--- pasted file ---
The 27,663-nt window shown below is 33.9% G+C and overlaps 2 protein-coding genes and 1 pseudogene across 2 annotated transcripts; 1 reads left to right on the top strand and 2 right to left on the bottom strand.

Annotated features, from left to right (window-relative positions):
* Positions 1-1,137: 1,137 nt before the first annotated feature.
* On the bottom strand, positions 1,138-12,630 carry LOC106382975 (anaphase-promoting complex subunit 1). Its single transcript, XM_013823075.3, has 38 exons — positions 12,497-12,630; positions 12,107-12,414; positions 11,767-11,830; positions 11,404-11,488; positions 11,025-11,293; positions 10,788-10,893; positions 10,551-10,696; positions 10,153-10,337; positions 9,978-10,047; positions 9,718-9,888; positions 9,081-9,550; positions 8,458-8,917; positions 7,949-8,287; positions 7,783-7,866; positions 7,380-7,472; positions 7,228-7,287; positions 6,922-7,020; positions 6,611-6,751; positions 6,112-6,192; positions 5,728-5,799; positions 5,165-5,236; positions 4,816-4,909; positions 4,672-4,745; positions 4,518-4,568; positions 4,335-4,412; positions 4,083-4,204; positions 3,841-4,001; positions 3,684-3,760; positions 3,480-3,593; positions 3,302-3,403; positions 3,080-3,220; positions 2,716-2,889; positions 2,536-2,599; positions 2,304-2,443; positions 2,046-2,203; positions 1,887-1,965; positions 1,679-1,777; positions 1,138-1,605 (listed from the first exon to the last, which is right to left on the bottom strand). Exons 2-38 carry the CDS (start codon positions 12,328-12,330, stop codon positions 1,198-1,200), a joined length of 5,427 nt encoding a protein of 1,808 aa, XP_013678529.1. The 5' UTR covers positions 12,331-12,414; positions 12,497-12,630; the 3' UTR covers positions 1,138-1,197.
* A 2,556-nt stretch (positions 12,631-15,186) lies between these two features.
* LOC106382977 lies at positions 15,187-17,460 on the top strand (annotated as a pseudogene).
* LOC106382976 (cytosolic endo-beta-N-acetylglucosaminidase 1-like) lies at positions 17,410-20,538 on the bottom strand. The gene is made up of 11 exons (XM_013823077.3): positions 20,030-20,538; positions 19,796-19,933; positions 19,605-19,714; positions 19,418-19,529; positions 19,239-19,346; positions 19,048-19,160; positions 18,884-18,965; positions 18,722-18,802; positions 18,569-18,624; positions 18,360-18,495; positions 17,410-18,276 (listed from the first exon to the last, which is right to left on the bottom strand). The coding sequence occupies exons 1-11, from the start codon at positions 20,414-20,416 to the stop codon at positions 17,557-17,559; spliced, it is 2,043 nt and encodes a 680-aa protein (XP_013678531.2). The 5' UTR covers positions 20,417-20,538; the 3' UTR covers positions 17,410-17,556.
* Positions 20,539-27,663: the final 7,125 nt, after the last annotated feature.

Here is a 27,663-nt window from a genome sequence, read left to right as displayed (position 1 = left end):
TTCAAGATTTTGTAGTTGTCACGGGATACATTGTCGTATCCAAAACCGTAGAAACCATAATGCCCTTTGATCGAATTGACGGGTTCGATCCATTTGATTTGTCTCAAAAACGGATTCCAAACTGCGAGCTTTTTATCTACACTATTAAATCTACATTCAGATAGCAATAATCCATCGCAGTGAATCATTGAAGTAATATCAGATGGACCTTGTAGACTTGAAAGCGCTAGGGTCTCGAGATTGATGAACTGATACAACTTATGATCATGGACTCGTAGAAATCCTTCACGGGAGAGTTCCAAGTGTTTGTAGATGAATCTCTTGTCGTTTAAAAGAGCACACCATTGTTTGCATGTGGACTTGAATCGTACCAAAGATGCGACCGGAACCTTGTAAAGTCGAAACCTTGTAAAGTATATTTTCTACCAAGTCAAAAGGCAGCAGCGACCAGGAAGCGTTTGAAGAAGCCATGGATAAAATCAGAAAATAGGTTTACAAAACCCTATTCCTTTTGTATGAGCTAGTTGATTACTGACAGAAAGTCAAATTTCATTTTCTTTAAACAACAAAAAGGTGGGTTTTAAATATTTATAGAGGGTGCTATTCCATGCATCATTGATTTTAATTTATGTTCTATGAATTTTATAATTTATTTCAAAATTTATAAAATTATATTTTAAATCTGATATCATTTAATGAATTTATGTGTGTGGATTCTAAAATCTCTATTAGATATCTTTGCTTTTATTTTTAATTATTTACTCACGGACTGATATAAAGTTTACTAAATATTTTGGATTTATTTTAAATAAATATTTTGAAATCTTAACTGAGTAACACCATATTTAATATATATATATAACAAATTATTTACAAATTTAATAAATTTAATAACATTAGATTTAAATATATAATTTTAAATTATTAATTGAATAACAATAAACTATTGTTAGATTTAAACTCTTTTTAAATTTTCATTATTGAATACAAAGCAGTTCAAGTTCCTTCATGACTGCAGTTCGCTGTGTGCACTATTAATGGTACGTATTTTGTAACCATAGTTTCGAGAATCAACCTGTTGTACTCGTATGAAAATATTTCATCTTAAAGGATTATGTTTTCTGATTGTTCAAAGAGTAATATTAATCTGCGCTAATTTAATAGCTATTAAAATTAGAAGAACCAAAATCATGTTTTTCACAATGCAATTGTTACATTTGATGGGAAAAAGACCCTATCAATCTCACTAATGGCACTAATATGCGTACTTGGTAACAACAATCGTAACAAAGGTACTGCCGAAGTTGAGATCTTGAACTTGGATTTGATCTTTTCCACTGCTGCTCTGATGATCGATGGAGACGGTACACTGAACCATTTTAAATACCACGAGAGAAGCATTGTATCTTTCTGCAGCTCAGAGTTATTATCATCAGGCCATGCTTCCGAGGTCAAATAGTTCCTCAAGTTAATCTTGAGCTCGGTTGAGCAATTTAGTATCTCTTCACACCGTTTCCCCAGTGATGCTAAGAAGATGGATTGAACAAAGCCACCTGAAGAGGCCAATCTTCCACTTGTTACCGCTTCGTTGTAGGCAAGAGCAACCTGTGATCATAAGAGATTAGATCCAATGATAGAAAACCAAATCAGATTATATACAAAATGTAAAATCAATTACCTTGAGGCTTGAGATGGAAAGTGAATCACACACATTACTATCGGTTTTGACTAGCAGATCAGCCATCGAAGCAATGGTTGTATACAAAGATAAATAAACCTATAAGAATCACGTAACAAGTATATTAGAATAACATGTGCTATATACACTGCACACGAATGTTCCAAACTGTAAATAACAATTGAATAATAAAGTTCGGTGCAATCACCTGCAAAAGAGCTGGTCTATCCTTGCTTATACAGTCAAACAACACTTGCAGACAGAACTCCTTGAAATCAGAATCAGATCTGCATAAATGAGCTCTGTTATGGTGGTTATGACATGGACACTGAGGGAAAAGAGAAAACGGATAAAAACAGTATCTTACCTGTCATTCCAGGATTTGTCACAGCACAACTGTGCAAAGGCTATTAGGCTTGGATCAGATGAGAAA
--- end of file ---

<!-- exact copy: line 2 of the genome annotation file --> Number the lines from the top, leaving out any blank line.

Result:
Annotated features, from left to right (window-relative positions):